At the other end is the le Jardin du Luxembourg where chestnut trees grow and children play with wooden boats on the ponds. The subtle echo of jazz guitars will follow you along the cobblestone streets past the art museums (For Impressionism, go to Musee d’Orsay; for the famous Monet waterlilies, go to l’Orangerie) and bakeries where the smell of buttery croissants permeates the air.

End the evening with copious amounts of Beaujolais and friends, and dance the night away at one of the indie clubs on Rue Oberkampf — don’t miss the live band playing in the basement.

 

Prague, Czech Republic By Avi Salem Staff Writer

 

Fun Fact: The Czechs drink more beer per capita than other country in the world. Each head will sink about 43 gallons a year on average.

Much of Prague’s appeal comes from its medieval charm — its windy, cobbled roads, array of Gothic structures and dark and mysterious vibe make it feel like the city that a modern-day Dracula would live in. Sights to see include Prague’s Old Town district and its astronomical clock tower, which has been in continuous operation since 1410; the world’s biggest castle, the Prague Castle; and the Charles Bridge, the main connection between Old Town and Lesser Town. After the sun goes down, be sure to visit one of the many famous underground bars in Prague. Reminiscent of old wine cellars, most of these bars contain many separate rooms within one establishment, each with its own bar. Beer is plentiful and cheap in these bars: Try Pilsner Urquell, a Czech beer its people are very proud of. These dimly lit bars are just one of the many aspects that help give Prague the spooky feel it represents so well.

 

India By Kelvin Noronha Associate Opinion Editor

Fun Fact: The most popular sport in India is cricket, with the Indian team being the first to win the Cricket World Cup on home soil when they were victorious in 2011.

A natural marvel in their own right, a staggering, 1.24 billion people call India home. They fill the streets of India’s sprawling metropolises like Bombay, Calcutta and New Delhi with their colorful dress and energetic music and inhabit the distant corners of a country known as one of the “cradles of civilization.” With over 120 different languages and over four indigenous religions, India is a veritable, cultural hotbed with a diverse population. But if the Taj Mahal and the various medieval castles dotting the land don’t catch your fancy, city life holds plenty in store. Sample the best renditions of the chicken tikka and samosas so loved across the West for an amazing price at a street vendor, or chat with the literal millions of friendly metropolitan citizens. And if an escape to nature is more your style, venture into the Himalayan Mountains, stalk Bengal tigers in the Bandhavgarh jungle or kick back on the idyllic beaches in coastal Goa. In India, there is always something you haven’t done before.

 

Portland, Oregon By Teddi Faller Staff Writer

Fun Fact: Portland was named by the flip of a coin. If it had landed on the other side, Portland would be known as Boston, Ore.

Wherever you are in Portland, there’s always a hole in the wall with something to offer. It’s home to Powells, the self-described “City of Books” and largest independent bookstore in the world. It has nine separate rooms, and you can even print your own out-of-print titles in their rare books room. Cross the Burnside Bridge to the Industrial District and grab a bite at a food cart — the Big-Ass Sandwiches stand will stuff your sandwich with French fries. On Saturday, visit the Portland Saturday Market, an artisan souvenir haven — you’ll find handcrafted, vegan soaps by Dirtyface, tattoos by Blue Lotus Henna and wooden toys by Kobayashi. And once you’ve finished walking the waterfront, cut back across the bridge to Third for a famous Voodoo Doughnut — which come in every flavor and shape from Fruit Loop to Bacon Maple Bar. Before you jet off, just remember to grab your galoshes and get ready for the rain.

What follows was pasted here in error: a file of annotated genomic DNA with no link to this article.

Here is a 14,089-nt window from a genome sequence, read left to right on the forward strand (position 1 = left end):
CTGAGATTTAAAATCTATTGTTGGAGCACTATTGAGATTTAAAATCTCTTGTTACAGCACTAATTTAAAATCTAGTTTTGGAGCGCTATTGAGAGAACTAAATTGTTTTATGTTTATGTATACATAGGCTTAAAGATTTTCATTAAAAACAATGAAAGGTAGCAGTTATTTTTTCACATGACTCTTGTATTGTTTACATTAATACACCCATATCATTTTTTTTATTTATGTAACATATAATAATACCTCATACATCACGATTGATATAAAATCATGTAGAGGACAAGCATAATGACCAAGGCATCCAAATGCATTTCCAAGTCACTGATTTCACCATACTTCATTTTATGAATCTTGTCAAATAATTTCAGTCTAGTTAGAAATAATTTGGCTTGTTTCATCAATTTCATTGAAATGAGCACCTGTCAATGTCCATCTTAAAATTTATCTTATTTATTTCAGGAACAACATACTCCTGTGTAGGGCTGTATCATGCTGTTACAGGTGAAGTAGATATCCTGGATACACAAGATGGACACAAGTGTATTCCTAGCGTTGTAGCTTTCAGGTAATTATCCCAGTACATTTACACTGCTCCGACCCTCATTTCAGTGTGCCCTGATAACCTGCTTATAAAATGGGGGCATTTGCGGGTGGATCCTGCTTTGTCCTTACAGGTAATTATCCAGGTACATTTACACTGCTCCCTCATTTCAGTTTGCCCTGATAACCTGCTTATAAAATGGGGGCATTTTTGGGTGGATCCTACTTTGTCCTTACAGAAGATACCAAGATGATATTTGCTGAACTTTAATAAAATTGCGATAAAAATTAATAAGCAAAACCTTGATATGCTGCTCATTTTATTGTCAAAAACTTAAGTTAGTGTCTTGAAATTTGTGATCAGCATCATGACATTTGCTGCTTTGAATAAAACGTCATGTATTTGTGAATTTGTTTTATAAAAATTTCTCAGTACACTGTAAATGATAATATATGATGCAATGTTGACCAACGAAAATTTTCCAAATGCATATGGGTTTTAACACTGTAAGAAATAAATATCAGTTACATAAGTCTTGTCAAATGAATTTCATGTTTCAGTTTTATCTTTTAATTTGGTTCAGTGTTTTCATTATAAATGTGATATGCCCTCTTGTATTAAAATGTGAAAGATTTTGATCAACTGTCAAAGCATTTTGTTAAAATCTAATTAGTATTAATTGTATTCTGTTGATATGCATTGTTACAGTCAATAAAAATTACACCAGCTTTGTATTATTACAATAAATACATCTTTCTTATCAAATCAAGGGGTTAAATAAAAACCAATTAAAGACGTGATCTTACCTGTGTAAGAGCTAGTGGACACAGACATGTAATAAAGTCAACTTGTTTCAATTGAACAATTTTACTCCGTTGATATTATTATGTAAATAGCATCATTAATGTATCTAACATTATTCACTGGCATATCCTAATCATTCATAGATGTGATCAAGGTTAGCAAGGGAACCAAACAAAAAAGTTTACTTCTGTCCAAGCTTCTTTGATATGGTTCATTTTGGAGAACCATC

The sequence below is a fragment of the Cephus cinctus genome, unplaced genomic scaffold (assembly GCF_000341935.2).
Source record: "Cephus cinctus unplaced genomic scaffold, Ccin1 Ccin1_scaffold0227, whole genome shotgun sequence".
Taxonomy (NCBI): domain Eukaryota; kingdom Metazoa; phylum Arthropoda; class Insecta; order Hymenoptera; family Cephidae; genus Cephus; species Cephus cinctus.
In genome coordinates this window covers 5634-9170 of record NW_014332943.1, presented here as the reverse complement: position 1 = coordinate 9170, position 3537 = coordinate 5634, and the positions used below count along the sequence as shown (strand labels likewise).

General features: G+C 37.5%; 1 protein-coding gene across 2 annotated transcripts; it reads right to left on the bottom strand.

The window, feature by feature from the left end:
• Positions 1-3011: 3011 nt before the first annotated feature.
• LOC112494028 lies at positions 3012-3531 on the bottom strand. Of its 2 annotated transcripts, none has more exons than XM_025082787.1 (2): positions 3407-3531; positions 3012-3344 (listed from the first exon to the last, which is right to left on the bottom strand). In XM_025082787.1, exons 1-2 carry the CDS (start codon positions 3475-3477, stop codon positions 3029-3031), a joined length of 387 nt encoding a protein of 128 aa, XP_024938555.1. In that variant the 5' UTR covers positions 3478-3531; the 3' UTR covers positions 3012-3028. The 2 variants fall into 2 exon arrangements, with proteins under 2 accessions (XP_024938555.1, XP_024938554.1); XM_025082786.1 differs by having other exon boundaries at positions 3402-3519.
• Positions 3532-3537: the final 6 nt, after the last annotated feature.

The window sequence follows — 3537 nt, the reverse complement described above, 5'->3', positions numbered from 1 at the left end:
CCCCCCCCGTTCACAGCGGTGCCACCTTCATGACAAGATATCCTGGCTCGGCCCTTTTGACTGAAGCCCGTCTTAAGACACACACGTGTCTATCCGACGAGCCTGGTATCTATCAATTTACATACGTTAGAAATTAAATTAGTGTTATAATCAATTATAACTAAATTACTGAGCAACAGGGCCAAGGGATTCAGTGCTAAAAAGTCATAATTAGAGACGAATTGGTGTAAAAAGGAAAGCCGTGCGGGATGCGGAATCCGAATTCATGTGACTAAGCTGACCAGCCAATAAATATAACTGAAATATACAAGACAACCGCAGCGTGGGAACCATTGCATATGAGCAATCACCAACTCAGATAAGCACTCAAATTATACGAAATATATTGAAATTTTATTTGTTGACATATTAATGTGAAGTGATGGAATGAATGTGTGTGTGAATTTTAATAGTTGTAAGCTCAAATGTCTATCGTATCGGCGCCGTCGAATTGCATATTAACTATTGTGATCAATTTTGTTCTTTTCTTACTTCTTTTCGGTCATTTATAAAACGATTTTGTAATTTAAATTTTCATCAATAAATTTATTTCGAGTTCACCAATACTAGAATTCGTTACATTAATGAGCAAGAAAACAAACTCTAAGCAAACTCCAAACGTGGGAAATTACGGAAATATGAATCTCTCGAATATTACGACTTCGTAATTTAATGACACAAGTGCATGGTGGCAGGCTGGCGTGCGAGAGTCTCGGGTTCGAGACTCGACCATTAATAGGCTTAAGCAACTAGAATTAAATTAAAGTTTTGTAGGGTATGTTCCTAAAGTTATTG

Stockholm, Sweden By Emily Bender A&E Editorial Assistant

Fun Fact: The city’s subway is also known as the world’s longest art gallery, with the majority of its stations being adorned with paintings, sculptures and mosaics.

The elusive Swedish capital, known as “Venice of the North,” is a collection of islands where old and modern meet. Perched upon the hills of the southern part of town, Sodermalm, are picturesque 17th century houses (still inhabited!) overlooking the rest of the city, whereas down by the river alongside Tantolunden are food trucks serving street food ranging from tacos to crepes, to hipsters traversing the open-air markets and the vintage boutiques.

Summertime is the best time to visit. Because of its northern location, the Swedish summers are infinite — in June, the sun barely sets at all. Watch the sky shift pastels from a hill on Skinnarviksberget — bring friends and food.

For what the Swedes refers to as “fika” — a midday coffee break paired with sweets — Saturnus serves the best cinnamon rolls in town, whereas the best lattes (and people-watching) can be found at the hip Mellkvist coffee shop on Hornsgatan. To get the evening off to a great start, get drinks at Marie Laveau. (The espresso martini is highly recommended.) For dinner, word of mouth says Flippin’ Burgers is the place to be. Later, gather a big group of friends and go to Tradgarden, an outdoor club located underneath a bridge.